This is why we go to EPA when we see our waters polluted.  But when it comes to dirty runoff from forest roads (stormwater), EPA simply turns away.  In 1999, when national stormwater regulations were revised, EPA ignored stormwater from forest roads that were polluting streams. Two conservation organizations, Natural Resources Defense Council and Environmental Defense Center, took them to court.  In 2003, when the Ninth Circuit Court directed EPA to look at forest roads, EPA failed to act again.  And now, 17 years later, EPA once again was directed by a Court to act. But EPA decided that water is protected enough.

Dirty water entering a forest stream.
Photo credit: Crag Law Center

Tell that to the small coastal community of Arch Cape, Oregon where sediment from forestry practices upstream continually clog up their drinking water filtration system. In a letter to the Oregon Board of Forestry, the town declared:
The current Oregon Forest Practices Act needs to be amended, in order to enable water suppliers to be able to meet this basic duty that the public entrusts them with.” (Arch Cape letter to Oregon Board of Forestry)
Yet, EPA argues in its decision notice to do nothing; that “states frequently revise their forest roads management guidance/regulations” and called out Oregon as a positive example: “Oregon Board of Forestry increased the riparian zone buffer width for fish-bearing streams in 2015 (Oregon Riparian Rule, 2015)”. Yes, the rules were revised but it was the first time since the 1990’s! That’s not “frequent”. And the rule revision did not address forest road runoff, nor did it include all forest land in the state.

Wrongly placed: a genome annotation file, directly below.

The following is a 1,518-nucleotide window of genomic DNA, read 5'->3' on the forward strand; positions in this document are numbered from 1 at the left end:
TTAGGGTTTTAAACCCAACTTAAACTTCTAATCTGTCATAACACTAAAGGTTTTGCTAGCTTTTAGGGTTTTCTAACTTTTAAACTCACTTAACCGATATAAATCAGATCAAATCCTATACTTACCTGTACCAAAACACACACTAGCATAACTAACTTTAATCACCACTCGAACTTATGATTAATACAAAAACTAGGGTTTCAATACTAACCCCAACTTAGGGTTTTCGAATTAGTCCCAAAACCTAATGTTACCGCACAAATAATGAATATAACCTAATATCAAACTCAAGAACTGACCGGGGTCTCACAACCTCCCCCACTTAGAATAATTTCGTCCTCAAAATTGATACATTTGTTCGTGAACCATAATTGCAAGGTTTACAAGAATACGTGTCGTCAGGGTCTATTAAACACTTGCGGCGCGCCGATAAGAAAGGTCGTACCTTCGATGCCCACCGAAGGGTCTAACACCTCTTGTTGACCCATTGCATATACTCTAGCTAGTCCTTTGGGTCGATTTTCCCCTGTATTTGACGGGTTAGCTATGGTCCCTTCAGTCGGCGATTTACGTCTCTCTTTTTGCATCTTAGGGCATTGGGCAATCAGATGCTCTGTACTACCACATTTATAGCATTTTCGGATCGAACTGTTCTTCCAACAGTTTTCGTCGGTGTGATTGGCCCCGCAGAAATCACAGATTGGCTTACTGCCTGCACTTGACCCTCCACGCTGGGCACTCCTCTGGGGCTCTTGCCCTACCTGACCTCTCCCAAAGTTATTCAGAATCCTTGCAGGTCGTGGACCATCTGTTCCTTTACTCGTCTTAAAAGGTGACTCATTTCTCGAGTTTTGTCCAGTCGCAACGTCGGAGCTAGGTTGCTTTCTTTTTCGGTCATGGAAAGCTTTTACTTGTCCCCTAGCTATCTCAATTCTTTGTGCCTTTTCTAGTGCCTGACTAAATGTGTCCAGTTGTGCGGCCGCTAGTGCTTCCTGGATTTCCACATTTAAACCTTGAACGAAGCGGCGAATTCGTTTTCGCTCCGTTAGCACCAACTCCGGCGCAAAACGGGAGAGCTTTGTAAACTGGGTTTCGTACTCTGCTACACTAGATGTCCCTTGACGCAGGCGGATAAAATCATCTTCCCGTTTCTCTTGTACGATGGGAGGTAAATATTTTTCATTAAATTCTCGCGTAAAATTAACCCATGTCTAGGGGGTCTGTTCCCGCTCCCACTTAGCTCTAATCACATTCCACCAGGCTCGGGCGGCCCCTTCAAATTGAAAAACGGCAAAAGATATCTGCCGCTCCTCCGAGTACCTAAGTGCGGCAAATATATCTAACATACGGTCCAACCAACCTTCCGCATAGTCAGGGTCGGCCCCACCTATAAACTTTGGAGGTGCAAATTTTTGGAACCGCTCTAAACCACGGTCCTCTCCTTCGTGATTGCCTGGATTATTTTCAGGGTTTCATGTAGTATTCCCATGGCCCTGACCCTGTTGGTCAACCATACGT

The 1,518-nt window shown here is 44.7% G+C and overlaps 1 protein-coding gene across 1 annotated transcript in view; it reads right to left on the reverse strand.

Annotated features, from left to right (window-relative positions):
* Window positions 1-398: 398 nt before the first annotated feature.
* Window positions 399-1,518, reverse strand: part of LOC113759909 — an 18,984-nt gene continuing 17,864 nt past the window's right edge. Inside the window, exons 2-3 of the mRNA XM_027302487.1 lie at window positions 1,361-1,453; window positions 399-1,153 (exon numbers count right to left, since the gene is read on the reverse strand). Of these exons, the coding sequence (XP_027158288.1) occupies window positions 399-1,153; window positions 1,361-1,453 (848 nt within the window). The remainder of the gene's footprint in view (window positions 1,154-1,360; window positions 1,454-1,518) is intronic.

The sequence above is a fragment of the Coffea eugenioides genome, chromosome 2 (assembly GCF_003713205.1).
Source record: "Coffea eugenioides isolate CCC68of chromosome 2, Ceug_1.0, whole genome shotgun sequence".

Ironically, EPA’s recent decision nationally runs contradictory to it’s own agency action in Oregon. In March of this year, EPA and the National Oceanic and Atmospheric Administration (NOAA) withheld $1.2 million in grant funds because Oregon failed to control water pollution to protect fish, wildlife, and public health. For 18 years these federal agencies have said that Oregon’s poor forest practices create water pollution and harm fish, but it wasn’t until this spring that they finally took stronger action and penalized the state. In their reasoning, the two agencies specifically call out forest roads:
As a result, NOAA and EPA cannot determine, and the State [Oregon] has not made information-based representations specifying, the extent to which voluntary efforts have addressed the sedimentation problems and landslide risk posed by the legacy road network.” (NOAA/EPA Decision Rationale)
Forest to Faucets” is literal. 50-75% of the U.S. population relies on forest lands for good quality water. But when EPA keeps turning away from its responsibilities to uphold the Clean Water Act, communities are then tagged with the bill to spend millions to clean-up the dirty water. Clean water denied.

What will it take to truly value and protect clean water?

Photo credit: High Country News